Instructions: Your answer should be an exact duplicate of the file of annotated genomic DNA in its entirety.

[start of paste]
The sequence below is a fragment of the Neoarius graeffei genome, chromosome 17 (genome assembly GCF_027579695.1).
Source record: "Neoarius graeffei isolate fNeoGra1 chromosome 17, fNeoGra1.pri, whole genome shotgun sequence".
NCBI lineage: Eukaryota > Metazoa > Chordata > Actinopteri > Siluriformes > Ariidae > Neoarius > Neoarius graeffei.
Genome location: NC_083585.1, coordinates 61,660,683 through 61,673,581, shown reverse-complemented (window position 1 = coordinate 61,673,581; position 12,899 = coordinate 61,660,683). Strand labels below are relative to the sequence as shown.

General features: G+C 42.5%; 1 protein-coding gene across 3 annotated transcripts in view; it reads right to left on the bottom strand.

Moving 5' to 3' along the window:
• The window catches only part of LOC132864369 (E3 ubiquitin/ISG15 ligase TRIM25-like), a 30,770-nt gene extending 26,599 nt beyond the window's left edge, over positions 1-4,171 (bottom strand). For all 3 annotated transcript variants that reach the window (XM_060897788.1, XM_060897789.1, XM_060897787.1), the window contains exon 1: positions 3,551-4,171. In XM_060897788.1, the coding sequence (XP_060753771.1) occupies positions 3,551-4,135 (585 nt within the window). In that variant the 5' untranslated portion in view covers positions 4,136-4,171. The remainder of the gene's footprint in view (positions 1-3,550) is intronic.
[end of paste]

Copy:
The sequence below is a fragment of the Neoarius graeffei genome, chromosome 17 (genome assembly GCF_027579695.1).
Source record: "Neoarius graeffei isolate fNeoGra1 chromosome 17, fNeoGra1.pri, whole genome shotgun sequence".
NCBI lineage: Eukaryota > Metazoa > Chordata > Actinopteri > Siluriformes > Ariidae > Neoarius > Neoarius graeffei.
Genome location: NC_083585.1, coordinates 61,660,683 through 61,673,581, shown reverse-complemented (window position 1 = coordinate 61,673,581; position 12,899 = coordinate 61,660,683). Strand labels below are relative to the sequence as shown.

General features: G+C 42.5%; 1 protein-coding gene across 3 annotated transcripts in view; it reads right to left on the bottom strand.

Moving 5' to 3' along the window:
• The window catches only part of LOC132864369 (E3 ubiquitin/ISG15 ligase TRIM25-like), a 30,770-nt gene extending 26,599 nt beyond the window's left edge, over positions 1-4,171 (bottom strand). For all 3 annotated transcript variants that reach the window (XM_060897788.1, XM_060897789.1, XM_060897787.1), the window contains exon 1: positions 3,551-4,171. In XM_060897788.1, the coding sequence (XP_060753771.1) occupies positions 3,551-4,135 (585 nt within the window). In that variant the 5' untranslated portion in view covers positions 4,136-4,171. The remainder of the gene's footprint in view (positions 1-3,550) is intronic.